Internally insulating solid masonry walls can have a hugely positive impact on comfort, but doing so without regard for this relationship can lead to undesirable consequences, including trapped moisture and mould growth. A well-designed specification informed by a good understanding of the building and its context will preclude any unintended consequences.
The avoidance and diagnosis of problems associated with internal wall insulation is addressed in a new publication by Matthew Smith. Internally insulating a solid walled property can lead to a dramatic increase in comfort and energy efficiency. The high density of stone or brick that makes masonry walls so stable and resilient is associated with high thermal conductivity; a significant level of heating is therefore required to provide comfort in these buildings.
A minimal level of insulation can reduce the heat loss through masonry by over 60%, and while quantifying the impact of this on the thermal performance of a whole building requires further research, the potential benefit is obvious: Internal solid wall insulation is among the top three measures for potential fuel savings from domestic buildings.
However, the unintended consequences of insulating internally are poorly understood, and a tendency to regard the installation of internal wall insulation (IWI) as akin to wallpapering, can result in defects that impair structural integrity and occupant health.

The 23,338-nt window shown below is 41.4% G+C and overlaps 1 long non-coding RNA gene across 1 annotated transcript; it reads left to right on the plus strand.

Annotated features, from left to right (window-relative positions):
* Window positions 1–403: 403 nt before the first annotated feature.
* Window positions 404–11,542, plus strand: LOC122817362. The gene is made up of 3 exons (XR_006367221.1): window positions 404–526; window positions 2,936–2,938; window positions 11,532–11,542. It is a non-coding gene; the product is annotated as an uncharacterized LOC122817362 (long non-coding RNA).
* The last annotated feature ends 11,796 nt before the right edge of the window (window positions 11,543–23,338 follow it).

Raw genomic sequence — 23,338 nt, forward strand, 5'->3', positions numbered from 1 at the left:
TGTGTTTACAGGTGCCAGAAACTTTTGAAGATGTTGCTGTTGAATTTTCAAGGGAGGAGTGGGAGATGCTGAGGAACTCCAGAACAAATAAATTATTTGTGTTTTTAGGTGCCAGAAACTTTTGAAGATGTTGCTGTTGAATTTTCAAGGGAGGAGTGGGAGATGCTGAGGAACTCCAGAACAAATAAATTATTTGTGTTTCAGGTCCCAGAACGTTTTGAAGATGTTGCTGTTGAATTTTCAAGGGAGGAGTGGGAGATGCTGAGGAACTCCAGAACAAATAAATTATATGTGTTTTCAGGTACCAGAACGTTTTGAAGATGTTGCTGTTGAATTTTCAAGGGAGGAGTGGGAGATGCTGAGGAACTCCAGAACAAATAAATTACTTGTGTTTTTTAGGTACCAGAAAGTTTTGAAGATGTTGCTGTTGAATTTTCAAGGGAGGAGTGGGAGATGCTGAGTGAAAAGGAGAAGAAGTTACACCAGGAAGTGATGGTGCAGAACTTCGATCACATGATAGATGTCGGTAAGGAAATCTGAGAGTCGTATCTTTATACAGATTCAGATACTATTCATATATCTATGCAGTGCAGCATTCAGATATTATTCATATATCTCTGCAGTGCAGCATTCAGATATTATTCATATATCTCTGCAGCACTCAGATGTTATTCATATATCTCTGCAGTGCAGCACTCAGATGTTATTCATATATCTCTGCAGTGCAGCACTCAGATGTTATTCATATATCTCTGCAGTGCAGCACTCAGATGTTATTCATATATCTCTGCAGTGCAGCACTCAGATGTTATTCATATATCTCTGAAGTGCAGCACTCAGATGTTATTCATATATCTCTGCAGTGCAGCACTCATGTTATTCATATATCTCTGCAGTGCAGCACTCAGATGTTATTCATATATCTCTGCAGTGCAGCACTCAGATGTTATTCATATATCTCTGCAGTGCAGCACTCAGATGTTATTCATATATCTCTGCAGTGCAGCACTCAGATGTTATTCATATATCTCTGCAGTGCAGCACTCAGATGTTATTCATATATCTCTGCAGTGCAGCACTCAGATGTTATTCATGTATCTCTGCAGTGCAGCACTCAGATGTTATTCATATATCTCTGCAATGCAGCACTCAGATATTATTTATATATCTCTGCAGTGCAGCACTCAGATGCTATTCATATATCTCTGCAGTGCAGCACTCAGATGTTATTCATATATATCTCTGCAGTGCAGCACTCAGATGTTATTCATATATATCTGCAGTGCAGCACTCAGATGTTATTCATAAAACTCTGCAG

The majority of these issues are related to moisture, due to the impact on drying potential of the masonry and the relocation of potential dewpoint (temperature at which condensation occurs for a defined vapour pressure) within the wall. As insulation and airtightness levels increase to maximise energy efficiency, management of water vapour is proving increasingly difficult to achieve. IWI is the most sensitive test-bed for a successful approach.
Author: Matthew Smith, Natural Building Technologies
Source: Journal of Building Survey, Appraisal & Valuation, Volume 6 / Number 1 / Summer 2017, pp. 11-25(15)